migrants | Texas Public Radio

migrants

Lauren Terrazas / Texas Public Radio

U.S. Customs and Border Protection reported its agents apprehended more than 800,000 migrants since last October along the U.S.-Mexico border, and many took place in the Border Patrol's Del Rio sector.

After months of reports of migrants being crammed into dangerously overcrowded facilities, acting Department of Homeland Security Secretary Kevin McAleenan got some good news during a visit Thursday to one of the Border Patrol's busiest sectors.

"On May 31, we had over 5,300 people in custody here in El Paso sector. On June 15, that number was reduced down to 3,000. And on July 1, we had just close to 550 in custody," Chris Clem, deputy chief of the El Paso Border Patrol sector, told McAleenan in a briefing.

"I'm here today because I want to put an end to this," Yazmin Juárez told members of Congress tearfully on Wednesday.

Lawmakers listened as Juárez testified about the preventable death of her daughter in 2018, weeks after they were released from U.S. Immigration and Customs Enforcement custody.

For the first time this year, the number of migrants taken into custody by immigration authorities after crossing the Southwest border dropped in June.

The Department of Homeland Security announced on Tuesday that about 104,000 migrants were taken into custody after crossing the Southwest border — a 28% drop from May.

Migrant flows typically slow down in the hotter summer months, and federal officials credited Mexico with doing more to secure its borders and stop migrants from crossing into the U.S.

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Thousands of migrant children and adults are currently subject to dangerous overcrowding, unsanitary conditions and prolonged internment at U.S. detention facilities.


Reynaldo Leaños Jr. | Texas Public Radio

People who attempted to donate soap, diapers and other supplies to children held in detention facilities on the Texas-Mexico border claim federal agents rejected their offers.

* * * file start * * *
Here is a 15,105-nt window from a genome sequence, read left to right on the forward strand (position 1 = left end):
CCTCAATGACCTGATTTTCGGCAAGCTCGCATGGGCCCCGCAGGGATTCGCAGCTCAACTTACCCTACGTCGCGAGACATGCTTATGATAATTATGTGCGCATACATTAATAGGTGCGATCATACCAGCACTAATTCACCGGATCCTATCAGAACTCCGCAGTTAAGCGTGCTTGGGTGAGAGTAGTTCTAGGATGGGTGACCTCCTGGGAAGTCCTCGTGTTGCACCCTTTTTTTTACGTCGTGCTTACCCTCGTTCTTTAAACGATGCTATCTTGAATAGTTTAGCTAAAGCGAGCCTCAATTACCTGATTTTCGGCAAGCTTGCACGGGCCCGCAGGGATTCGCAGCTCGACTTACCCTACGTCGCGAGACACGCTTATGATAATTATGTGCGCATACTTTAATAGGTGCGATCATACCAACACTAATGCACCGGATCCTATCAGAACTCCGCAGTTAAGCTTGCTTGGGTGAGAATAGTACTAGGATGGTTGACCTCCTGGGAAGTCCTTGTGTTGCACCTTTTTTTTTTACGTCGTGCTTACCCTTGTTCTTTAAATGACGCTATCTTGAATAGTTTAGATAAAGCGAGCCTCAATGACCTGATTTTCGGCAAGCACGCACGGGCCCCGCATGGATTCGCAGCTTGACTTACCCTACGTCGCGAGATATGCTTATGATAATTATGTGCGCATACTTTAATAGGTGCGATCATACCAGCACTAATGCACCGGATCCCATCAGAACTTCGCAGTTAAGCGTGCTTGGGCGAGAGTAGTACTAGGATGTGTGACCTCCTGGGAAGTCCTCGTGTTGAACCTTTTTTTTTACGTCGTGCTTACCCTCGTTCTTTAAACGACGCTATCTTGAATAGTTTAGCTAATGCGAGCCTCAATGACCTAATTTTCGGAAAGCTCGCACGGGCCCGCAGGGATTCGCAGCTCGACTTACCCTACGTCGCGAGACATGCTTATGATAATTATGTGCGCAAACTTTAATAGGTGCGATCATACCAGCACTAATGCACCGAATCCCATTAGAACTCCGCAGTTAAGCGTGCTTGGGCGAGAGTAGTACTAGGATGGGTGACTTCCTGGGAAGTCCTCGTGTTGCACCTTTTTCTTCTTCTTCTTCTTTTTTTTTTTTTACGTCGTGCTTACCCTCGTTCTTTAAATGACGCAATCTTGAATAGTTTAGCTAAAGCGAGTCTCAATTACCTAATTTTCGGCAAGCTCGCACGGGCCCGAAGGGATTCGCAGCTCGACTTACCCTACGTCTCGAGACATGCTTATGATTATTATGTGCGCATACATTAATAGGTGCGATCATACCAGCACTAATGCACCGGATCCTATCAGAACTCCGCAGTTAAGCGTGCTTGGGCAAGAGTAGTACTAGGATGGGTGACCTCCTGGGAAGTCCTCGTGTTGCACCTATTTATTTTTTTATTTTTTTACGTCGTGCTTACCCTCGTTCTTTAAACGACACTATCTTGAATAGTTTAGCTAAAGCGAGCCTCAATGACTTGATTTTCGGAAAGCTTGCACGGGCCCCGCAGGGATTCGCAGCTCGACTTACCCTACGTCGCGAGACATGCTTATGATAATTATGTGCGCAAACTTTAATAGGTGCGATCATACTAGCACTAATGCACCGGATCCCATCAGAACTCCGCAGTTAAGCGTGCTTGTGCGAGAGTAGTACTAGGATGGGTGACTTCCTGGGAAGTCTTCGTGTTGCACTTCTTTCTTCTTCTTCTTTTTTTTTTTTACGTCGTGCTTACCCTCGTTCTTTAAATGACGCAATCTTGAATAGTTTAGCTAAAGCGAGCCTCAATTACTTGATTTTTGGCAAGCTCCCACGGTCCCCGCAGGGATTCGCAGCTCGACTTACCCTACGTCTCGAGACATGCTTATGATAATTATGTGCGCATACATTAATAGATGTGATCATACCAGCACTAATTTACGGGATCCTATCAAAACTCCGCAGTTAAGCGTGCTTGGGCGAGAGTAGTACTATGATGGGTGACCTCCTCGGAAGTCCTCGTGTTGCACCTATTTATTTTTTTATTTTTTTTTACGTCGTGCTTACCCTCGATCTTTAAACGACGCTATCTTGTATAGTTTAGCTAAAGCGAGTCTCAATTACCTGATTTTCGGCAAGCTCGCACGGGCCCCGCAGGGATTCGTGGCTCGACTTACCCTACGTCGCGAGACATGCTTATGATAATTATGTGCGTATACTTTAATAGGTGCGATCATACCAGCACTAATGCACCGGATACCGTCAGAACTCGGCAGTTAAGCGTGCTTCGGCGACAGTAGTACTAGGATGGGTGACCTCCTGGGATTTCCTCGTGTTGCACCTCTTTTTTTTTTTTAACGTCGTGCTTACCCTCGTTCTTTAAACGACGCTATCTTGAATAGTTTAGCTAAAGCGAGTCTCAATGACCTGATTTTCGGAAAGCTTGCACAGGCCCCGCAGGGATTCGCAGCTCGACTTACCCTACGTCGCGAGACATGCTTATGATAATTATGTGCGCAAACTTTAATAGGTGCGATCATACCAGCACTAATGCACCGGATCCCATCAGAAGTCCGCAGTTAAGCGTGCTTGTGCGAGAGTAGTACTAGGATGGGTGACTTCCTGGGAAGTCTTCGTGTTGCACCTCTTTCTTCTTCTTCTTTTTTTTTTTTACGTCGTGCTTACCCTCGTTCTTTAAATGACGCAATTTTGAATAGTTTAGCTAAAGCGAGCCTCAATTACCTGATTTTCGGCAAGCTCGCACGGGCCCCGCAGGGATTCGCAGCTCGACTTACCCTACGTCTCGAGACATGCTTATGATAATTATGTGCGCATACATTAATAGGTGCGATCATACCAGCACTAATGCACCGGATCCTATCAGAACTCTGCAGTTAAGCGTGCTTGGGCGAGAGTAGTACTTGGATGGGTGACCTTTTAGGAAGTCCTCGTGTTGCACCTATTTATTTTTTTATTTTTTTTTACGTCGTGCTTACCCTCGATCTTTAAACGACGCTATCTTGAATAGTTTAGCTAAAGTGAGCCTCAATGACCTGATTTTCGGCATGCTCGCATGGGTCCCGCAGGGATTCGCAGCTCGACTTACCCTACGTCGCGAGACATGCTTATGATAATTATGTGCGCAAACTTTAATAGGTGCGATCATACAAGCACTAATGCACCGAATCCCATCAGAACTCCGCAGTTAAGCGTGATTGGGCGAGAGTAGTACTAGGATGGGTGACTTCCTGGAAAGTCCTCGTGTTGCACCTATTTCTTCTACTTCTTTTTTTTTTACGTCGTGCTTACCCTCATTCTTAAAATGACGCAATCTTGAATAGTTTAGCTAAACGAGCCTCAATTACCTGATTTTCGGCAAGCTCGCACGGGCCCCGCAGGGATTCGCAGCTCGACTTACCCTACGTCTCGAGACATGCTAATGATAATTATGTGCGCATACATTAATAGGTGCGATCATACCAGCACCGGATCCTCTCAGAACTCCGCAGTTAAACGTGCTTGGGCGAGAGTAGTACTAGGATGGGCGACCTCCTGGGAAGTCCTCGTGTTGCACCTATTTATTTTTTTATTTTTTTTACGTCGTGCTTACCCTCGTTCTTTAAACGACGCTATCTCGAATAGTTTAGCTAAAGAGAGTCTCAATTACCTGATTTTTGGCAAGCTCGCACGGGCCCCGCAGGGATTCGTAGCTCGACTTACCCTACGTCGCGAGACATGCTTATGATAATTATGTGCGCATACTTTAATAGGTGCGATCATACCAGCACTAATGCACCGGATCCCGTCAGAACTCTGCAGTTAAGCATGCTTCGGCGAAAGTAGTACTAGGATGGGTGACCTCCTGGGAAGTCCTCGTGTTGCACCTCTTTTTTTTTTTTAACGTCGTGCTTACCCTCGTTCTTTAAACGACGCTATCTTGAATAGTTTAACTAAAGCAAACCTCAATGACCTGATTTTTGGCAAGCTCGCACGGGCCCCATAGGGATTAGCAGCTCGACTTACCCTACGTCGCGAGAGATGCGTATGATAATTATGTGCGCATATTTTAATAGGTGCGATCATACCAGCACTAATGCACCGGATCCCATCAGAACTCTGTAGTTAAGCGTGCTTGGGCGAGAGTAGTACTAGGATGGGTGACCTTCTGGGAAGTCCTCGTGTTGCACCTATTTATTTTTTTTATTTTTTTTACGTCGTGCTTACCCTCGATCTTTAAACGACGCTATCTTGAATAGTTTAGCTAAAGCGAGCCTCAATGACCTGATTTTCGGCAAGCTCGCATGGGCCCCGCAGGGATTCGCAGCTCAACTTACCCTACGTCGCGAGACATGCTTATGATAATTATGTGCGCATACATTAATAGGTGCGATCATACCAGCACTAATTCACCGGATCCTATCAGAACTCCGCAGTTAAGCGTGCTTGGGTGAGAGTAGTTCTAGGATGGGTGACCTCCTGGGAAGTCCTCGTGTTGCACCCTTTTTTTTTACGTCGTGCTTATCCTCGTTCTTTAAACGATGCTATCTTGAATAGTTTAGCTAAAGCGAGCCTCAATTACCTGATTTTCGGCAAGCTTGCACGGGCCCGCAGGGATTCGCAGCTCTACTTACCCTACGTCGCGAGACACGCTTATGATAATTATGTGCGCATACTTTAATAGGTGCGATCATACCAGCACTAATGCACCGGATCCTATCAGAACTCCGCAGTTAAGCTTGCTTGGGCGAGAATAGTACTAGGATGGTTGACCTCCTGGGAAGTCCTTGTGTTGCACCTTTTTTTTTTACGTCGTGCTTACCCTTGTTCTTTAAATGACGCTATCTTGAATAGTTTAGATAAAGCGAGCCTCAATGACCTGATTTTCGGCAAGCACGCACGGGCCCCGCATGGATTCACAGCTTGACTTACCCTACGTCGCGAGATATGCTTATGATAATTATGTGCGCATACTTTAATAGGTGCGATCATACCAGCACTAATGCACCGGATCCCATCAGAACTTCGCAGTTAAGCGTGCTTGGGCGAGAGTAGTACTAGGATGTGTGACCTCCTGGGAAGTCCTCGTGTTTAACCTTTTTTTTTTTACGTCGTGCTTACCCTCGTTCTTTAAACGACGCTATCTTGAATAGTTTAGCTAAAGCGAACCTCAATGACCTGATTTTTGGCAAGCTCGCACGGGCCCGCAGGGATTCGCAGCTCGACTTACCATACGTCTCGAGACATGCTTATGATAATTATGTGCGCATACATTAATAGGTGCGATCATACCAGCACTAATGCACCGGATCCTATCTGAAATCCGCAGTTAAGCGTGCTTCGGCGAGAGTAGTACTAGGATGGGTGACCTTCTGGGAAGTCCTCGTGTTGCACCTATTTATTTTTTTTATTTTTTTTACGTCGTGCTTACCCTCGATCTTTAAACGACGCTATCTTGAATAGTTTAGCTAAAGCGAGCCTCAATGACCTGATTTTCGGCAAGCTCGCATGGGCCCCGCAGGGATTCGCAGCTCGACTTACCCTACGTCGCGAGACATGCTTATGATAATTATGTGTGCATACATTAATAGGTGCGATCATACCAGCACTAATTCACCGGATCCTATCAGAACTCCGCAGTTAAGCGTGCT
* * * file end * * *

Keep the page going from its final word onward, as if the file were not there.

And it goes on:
Veronica G. Cardenas for Texas Public Radio

A Honduran woman sat with her young son outside the Holding Institute, a community center in Laredo that cares for migrants, as the sun began to set. It was a special moment of serenity in a place that also offers migrants some stability and safety.

The surge of Central American migrants crossing into the U.S. isn't just taxing border agents and the nation's immigration system — it's straining interior checkpoints like one on Highway 281 in Texas.

An hour's drive north of the U.S.-Mexico border, the new and expanded Falfurrias checkpoint is on a major route for traffickers shepherding people or drugs north.

Verónica G. Cárdenas for Texas Public Radio

The U.S. and Mexico reached an agreement on Friday that was expected to defuse the Trump administration's threat of tariffs on Mexican products. Mexico said it will do more to stop the flow of migrants coming north, which includes immediately expanding the Migrant Protection Protocols across its entire southern border.


Dominic Anthony Walsh | Texas Public Radio

Some migrant boys and girls housed in San Antonio got the chance to do something they don’t often get to do: take a break and play.

A city councilman organized a soccer game complete with goals, nets, balls and professional players at Travis Park.

Councilman Robert Trevino said children and their families fleeing unrest in Central America are being housed and cared for by Catholic Charities of San Antonio as they seek political asylum and a more permanent place to stay in the U.S.

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